The peasants are revolting
EXHIBITIONS Renato Guttuso was one of the great heroes of communist art. His dramatic anti-fascist allegories, now on show in London, have earnt him a place in Italian history. But are they any good?
Sunday 26 May 1996
Yet Guttuso may well find supporters among those who believe in populist art. Is not populism on the increase? Two months ago, in Glasgow, we saw the first new museum to be founded on the principle that most modern art is too remote from its proper audience. Both the British Council and the Tate Gallery have recently started to support the veteran realist Leon Kossoff. Neo-conceptualists do not hold the field. Two of the most (financially) successful painters at the moment are Paula Rego and Peter Howson. They both practise a kind of lumpen realism with emblematic overtones, a style not far removed from Guttuso's.
That's because modern realism tends to be repetitious and self-satisfied. Guttuso himself didn't change much in his long career, from the late Twenties to his death in 1987. Sicilian by birth, he understood the peasantry, but was of a class sufficiently elevated (his father was a land surveyor) to allow him a future as an artist. By the early Thirties he was in Milan, where he saw the poverty of industrial workers. In 1939 he settled in Rome. There he had friends among writers as well as artists (he was also a poet and a journalist), and he joined the Italian Communist Party.
Henceforward the Party was Guttuso's home, his inspiration and guide. One cannot see that it helped his art. He was not made more eloquent by the common struggle against fascism. Even when painting a grand statesman he flinched from the epic. This is the problem with The Crucifixion (1940- 41). Guttuso uses the Christian myth to make contemporary secular points. But the canvas is so unfree, fettered to centuries of previous Italian painting, littered with bits and pieces, passages that obviously come from studio props. The same is so of his pictures of an execution, filled with things derived from reproductions of Goya and Manet.
Guttuso wanted to be a powerful, angry painter, but held back. He also tended to put too many things into his paintings; thus they became untidy and lacked focus. So many pictures would have been better if they were more economical and if Guttuso had looked for a strong central image. And he might then have been of more service to communism. If I were his party leader I would have asked Guttuso to strip everything down by making woodcuts. That would have put an end to his tendency to fuss over paintings. We might have had some direct, frank depictions of - let's see - workers with a banner, or partisans, or Fausto Coppi. It's a pity that Guttuso attempted no subjects of this sort.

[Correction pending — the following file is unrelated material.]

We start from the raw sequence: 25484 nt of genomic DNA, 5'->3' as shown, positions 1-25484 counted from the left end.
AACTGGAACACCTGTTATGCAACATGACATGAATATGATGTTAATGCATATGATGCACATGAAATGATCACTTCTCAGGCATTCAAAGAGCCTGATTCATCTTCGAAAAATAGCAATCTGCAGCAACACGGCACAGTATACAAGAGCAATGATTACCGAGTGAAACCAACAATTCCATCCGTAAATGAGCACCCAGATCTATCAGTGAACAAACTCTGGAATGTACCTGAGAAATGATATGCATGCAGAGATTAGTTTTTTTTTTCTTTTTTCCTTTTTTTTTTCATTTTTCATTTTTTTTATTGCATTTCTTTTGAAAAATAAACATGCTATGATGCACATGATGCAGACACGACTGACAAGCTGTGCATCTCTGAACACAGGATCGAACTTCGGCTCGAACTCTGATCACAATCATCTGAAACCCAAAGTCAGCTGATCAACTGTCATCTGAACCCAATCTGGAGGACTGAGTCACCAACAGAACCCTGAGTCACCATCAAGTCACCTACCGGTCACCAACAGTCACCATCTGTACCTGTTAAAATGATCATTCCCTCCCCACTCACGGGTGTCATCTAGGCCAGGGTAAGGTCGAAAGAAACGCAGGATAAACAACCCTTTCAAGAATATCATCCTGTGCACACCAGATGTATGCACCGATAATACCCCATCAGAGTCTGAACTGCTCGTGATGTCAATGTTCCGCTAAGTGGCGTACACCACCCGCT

Some of the still-lifes (influenced by Van Gogh) are a sort of peasant painting. Alas, Guttuso had difficulty with line. The Whitechapel's small gallery at the top of the stairs holds his drawings. This room is always awkward to hang and light but I've seldom seen it look worse. Apart from the feeble draughtsmanship, the drawings of women are vulgar in a way seldom tolerated these days. Yet he could occasionally do something with black and white. Readers can check this by looking at Elizabeth David's book on Italian cooking, to which Guttuso contributed illustrations.
The book reminds us that his reputation was widespread in the Fifties. The lasting value of this show is not in its art, but in the catalogue, which documents critical responses to Guttuso as part of the realism vs abstraction debate. It was a bad period for art criticism. The debate was about next to nothing. The one painting I admire at the Whitechapel is The Discussion. Ragged it may be, both overstated and unfinished, but its vehemence communicates that these comrades were talking about something that genuinely mattered, namely the social liberation of the poor.
Whitechapel Art Gallery, E1 (0171 522 7878), to 7 July.
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